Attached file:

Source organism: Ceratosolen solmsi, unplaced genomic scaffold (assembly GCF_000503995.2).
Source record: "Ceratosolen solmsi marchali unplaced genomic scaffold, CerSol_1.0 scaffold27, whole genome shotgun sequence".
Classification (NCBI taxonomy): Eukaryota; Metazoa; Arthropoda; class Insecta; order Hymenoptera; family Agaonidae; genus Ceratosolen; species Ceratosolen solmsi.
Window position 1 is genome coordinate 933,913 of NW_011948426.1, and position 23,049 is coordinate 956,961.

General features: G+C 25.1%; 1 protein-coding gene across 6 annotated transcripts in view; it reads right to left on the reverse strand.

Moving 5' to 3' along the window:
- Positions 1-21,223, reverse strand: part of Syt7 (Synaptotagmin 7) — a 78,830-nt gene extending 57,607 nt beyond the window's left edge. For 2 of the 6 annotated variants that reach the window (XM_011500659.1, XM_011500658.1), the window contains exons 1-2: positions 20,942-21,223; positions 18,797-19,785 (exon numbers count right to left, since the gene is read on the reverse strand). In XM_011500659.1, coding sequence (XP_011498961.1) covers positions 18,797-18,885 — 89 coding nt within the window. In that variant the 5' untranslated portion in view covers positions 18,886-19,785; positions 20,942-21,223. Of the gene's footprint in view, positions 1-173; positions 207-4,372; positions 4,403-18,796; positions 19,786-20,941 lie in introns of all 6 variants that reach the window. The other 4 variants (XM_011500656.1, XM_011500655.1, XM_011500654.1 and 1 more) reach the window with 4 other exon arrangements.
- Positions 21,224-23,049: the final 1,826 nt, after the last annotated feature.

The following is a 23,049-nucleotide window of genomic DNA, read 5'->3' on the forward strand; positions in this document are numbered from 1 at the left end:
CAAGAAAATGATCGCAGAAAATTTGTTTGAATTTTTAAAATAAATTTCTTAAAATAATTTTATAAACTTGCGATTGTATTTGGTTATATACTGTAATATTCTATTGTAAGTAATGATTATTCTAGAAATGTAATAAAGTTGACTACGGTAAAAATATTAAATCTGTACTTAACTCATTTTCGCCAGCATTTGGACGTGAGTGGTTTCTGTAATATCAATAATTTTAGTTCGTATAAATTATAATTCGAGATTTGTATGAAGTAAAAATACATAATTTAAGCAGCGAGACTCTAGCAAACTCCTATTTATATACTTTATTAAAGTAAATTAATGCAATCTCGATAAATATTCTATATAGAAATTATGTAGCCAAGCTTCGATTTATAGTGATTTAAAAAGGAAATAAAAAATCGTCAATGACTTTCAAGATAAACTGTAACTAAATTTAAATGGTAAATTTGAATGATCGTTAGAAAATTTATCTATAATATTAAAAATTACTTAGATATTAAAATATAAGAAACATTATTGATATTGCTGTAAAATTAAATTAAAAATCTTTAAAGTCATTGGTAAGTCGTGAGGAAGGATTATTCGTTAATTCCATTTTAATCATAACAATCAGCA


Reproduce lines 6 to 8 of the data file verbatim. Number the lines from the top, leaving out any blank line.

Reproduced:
Moving 5' to 3' along the window:
- Positions 1-21,223, reverse strand: part of Syt7 (Synaptotagmin 7) — a 78,830-nt gene extending 57,607 nt beyond the window's left edge. For 2 of the 6 annotated variants that reach the window (XM_011500659.1, XM_011500658.1), the window contains exons 1-2: positions 20,942-21,223; positions 18,797-19,785 (exon numbers count right to left, since the gene is read on the reverse strand). In XM_011500659.1, coding sequence (XP_011498961.1) covers positions 18,797-18,885 — 89 coding nt within the window. In that variant the 5' untranslated portion in view covers positions 18,886-19,785; positions 20,942-21,223. Of the gene's footprint in view, positions 1-173; positions 207-4,372; positions 4,403-18,796; positions 19,786-20,941 lie in introns of all 6 variants that reach the window. The other 4 variants (XM_011500656.1, XM_011500655.1, XM_011500654.1 and 1 more) reach the window with 4 other exon arrangements.
- Positions 21,224-23,049: the final 1,826 nt, after the last annotated feature.